Today’s Letters: Voting with Vision Loss; priorities for our taxes



Tuesday October 19: Technology may level the playing field for voters with visual impairments and other disabilities, but in 2021 we still rely on lead pencils and paper ballots to elect our country’s representatives .

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People with vision loss are voters too


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Imagine walking into the voting booth and being unable to read and mark the ballot independently. For myself and for the 1.5 million Canadians living with sight loss, this happens in every federal election.

I became a voter with a loss of sight in 1968, and have voted in every election since then. Today technology can level the playing field for voters with vision loss and other disabilities, but in 2021 we still rely on lead pencils and paper ballots to elect our representatives. country.

My polling station assigned to St. Stephen’s Church did not provide the tools and accommodations promised by Elections Canada to assist electors with vision loss, namely a large print and braille list of candidates. Poll workers have not received adequate training to accommodate voters with visual impairments or other disabilities, not even in the riding of Ottawa Center in downtown our country.


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I have spoken to over a dozen blind friends. All said they had had similar experiences and had been encountered by poll workers ill-equipped to help voters with sight loss.

Other jurisdictions are using technology to allow visually impaired voters to vote using the telephone, the Internet or audio tabulators. These were available during the Ontario provincial election and the Ottawa municipal election. I urge Elections Canada to explore these options and make 2021 the last election inaccessible to voters who are blind or visually impaired. It is time that I can vote independently and with dignity.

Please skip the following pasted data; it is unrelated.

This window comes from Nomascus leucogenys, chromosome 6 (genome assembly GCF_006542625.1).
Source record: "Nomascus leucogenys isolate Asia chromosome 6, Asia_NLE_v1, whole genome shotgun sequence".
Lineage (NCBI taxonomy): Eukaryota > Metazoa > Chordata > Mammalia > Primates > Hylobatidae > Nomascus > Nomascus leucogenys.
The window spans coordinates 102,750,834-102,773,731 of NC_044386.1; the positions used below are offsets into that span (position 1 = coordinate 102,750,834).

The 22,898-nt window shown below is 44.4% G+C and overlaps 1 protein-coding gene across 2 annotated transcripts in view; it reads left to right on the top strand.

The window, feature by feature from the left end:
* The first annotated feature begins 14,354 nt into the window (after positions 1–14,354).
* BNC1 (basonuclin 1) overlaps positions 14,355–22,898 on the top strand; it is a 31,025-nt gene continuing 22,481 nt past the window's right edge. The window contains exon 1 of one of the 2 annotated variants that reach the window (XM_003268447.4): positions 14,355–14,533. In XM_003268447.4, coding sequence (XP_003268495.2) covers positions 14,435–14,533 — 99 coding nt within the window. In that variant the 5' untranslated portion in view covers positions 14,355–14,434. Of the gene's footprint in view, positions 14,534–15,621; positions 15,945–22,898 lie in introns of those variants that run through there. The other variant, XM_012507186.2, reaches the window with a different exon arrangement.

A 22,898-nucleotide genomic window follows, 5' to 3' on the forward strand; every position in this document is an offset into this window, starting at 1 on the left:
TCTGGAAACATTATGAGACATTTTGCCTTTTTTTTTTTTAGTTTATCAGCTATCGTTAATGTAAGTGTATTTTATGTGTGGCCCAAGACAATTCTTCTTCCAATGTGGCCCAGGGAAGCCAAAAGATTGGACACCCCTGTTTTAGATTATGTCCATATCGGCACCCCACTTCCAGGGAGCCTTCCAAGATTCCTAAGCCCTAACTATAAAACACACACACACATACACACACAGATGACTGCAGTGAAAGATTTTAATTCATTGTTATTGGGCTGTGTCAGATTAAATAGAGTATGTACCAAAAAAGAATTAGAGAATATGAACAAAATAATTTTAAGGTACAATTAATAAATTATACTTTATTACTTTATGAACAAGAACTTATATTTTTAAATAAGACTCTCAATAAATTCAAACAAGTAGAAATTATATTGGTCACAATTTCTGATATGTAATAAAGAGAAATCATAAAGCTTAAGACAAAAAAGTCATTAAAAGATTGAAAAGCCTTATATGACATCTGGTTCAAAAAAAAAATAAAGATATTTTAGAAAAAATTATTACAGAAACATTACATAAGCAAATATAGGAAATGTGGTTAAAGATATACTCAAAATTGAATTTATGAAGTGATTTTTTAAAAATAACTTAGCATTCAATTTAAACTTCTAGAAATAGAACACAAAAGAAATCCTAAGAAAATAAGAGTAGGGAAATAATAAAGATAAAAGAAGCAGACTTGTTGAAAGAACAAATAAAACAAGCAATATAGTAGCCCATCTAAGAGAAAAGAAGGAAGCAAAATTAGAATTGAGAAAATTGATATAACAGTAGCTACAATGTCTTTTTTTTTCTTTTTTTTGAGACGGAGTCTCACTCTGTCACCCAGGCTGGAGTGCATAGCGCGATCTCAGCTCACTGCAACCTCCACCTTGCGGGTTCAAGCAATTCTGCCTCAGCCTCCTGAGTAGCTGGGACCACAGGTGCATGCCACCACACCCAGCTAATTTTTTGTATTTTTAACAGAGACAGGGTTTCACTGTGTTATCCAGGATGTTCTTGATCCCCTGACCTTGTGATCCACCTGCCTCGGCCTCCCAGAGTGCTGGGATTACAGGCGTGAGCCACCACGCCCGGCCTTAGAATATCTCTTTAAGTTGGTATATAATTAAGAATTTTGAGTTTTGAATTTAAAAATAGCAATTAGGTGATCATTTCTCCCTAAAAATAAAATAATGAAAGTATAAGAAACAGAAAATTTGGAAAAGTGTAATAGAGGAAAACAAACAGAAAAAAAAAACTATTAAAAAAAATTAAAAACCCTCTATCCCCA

Fran Cutler, OC, Ottawa

Some priorities for our taxes

Re: Hey! A tax plan which is good news for everyone on October 15th.


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Brigitte Pellerin has certainly hit the nail on the head with her column on the international agreement “to impose a minimum corporate tax on large companies”.

Bill Zimmerman, the former executive director of the Ottawa Social Planning Council and then United Way, was famous for writing letters to the Minister of Finance demanding that his taxes be raised to pay for the cause he was passionate about at the time. . Today, I believe it would be safe drinking water for aboriginal communities and the end of homelessness.

And I would be with him. I would be happy to pay a few extra dollars in taxes to achieve these laudable goals. And I’m sure the majority of Canadian taxpayers would agree. Are you listening, Minister Freeland? I believe Mr. Zimmerman is looking down.

Patty Deline, Ottawa

To park or not to park? It’s about money

Re: Soaring construction costs see the LeBreton Flats Super Library explode its $ 141 million budget on October 14.

Oh the irony. On the one hand, there is the magical thought that people will use public transportation to get to the new Civic Hospital campus, and on the other hand, there is the hope that people will drive and park. to the new Ottawa Public Library to donate much-needed parking fees.

Mike Ellison, Nepean



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